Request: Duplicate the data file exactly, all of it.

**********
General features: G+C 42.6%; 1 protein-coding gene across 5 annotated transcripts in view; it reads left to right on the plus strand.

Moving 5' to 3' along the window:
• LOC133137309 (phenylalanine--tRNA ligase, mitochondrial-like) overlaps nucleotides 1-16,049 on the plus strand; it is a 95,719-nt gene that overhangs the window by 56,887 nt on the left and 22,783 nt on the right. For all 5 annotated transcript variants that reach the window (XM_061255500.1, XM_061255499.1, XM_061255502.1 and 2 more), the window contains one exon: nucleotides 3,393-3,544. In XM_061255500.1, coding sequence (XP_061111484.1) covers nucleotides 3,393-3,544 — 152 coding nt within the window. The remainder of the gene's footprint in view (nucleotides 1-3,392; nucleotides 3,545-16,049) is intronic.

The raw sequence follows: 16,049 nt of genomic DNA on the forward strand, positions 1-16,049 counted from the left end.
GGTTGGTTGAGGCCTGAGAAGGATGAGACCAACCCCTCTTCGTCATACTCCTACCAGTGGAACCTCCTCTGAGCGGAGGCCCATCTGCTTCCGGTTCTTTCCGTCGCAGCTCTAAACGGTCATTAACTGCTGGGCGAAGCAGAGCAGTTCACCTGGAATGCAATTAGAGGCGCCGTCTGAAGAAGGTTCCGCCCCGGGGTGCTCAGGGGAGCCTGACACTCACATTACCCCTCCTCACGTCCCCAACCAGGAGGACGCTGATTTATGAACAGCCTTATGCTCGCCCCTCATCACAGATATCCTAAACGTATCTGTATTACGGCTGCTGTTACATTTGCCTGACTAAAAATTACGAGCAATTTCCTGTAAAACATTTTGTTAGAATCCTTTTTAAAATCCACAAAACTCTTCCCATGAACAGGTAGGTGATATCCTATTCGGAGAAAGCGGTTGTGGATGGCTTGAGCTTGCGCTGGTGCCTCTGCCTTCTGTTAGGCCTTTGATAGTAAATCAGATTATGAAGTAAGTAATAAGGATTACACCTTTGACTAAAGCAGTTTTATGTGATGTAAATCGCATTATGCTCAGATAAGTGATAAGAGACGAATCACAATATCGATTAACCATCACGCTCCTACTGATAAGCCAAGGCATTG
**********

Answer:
General features: G+C 42.6%; 1 protein-coding gene across 5 annotated transcripts in view; it reads left to right on the plus strand.

Moving 5' to 3' along the window:
• LOC133137309 (phenylalanine--tRNA ligase, mitochondrial-like) overlaps nucleotides 1-16,049 on the plus strand; it is a 95,719-nt gene that overhangs the window by 56,887 nt on the left and 22,783 nt on the right. For all 5 annotated transcript variants that reach the window (XM_061255500.1, XM_061255499.1, XM_061255502.1 and 2 more), the window contains one exon: nucleotides 3,393-3,544. In XM_061255500.1, coding sequence (XP_061111484.1) covers nucleotides 3,393-3,544 — 152 coding nt within the window. The remainder of the gene's footprint in view (nucleotides 1-3,392; nucleotides 3,545-16,049) is intronic.

The raw sequence follows: 16,049 nt of genomic DNA on the forward strand, positions 1-16,049 counted from the left end.
GGTTGGTTGAGGCCTGAGAAGGATGAGACCAACCCCTCTTCGTCATACTCCTACCAGTGGAACCTCCTCTGAGCGGAGGCCCATCTGCTTCCGGTTCTTTCCGTCGCAGCTCTAAACGGTCATTAACTGCTGGGCGAAGCAGAGCAGTTCACCTGGAATGCAATTAGAGGCGCCGTCTGAAGAAGGTTCCGCCCCGGGGTGCTCAGGGGAGCCTGACACTCACATTACCCCTCCTCACGTCCCCAACCAGGAGGACGCTGATTTATGAACAGCCTTATGCTCGCCCCTCATCACAGATATCCTAAACGTATCTGTATTACGGCTGCTGTTACATTTGCCTGACTAAAAATTACGAGCAATTTCCTGTAAAACATTTTGTTAGAATCCTTTTTAAAATCCACAAAACTCTTCCCATGAACAGGTAGGTGATATCCTATTCGGAGAAAGCGGTTGTGGATGGCTTGAGCTTGCGCTGGTGCCTCTGCCTTCTGTTAGGCCTTTGATAGTAAATCAGATTATGAAGTAAGTAATAAGGATTACACCTTTGACTAAAGCAGTTTTATGTGATGTAAATCGCATTATGCTCAGATAAGTGATAAGAGACGAATCACAATATCGATTAACCATCACGCTCCTACTGATAAGCCAAGGCATTG